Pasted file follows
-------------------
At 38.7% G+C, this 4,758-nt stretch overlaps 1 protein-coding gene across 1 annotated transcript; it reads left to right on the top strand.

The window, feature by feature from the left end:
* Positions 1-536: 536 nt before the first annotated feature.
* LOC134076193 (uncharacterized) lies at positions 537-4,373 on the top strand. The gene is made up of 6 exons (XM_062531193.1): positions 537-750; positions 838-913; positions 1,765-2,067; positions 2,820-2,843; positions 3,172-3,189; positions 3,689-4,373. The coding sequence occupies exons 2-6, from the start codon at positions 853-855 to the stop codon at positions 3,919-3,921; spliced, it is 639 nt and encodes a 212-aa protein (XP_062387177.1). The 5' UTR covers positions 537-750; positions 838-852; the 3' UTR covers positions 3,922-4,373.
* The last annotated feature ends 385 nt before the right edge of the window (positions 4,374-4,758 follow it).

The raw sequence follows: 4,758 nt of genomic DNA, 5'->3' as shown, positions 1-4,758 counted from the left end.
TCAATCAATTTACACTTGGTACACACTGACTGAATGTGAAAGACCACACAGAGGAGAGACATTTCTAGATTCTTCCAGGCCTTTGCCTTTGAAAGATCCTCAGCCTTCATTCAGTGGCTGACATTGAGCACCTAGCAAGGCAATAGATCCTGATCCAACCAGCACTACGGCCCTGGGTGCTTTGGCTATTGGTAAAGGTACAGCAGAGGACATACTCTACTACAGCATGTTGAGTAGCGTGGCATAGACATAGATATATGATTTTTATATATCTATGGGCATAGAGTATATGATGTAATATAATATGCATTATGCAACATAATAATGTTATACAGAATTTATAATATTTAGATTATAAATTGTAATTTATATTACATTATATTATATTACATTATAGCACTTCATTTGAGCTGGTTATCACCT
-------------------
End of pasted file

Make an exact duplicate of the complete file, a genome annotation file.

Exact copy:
At 38.7% G+C, this 4,758-nt stretch overlaps 1 protein-coding gene across 1 annotated transcript; it reads left to right on the top strand.

The window, feature by feature from the left end:
* Positions 1-536: 536 nt before the first annotated feature.
* LOC134076193 (uncharacterized) lies at positions 537-4,373 on the top strand. The gene is made up of 6 exons (XM_062531193.1): positions 537-750; positions 838-913; positions 1,765-2,067; positions 2,820-2,843; positions 3,172-3,189; positions 3,689-4,373. The coding sequence occupies exons 2-6, from the start codon at positions 853-855 to the stop codon at positions 3,919-3,921; spliced, it is 639 nt and encodes a 212-aa protein (XP_062387177.1). The 5' UTR covers positions 537-750; positions 838-852; the 3' UTR covers positions 3,922-4,373.
* The last annotated feature ends 385 nt before the right edge of the window (positions 4,374-4,758 follow it).

The raw sequence follows: 4,758 nt of genomic DNA, 5'->3' as shown, positions 1-4,758 counted from the left end.
TCAATCAATTTACACTTGGTACACACTGACTGAATGTGAAAGACCACACAGAGGAGAGACATTTCTAGATTCTTCCAGGCCTTTGCCTTTGAAAGATCCTCAGCCTTCATTCAGTGGCTGACATTGAGCACCTAGCAAGGCAATAGATCCTGATCCAACCAGCACTACGGCCCTGGGTGCTTTGGCTATTGGTAAAGGTACAGCAGAGGACATACTCTACTACAGCATGTTGAGTAGCGTGGCATAGACATAGATATATGATTTTTATATATCTATGGGCATAGAGTATATGATGTAATATAATATGCATTATGCAACATAATAATGTTATACAGAATTTATAATATTTAGATTATAAATTGTAATTTATATTACATTATATTATATTACATTATAGCACTTCATTTGAGCTGGTTATCACCT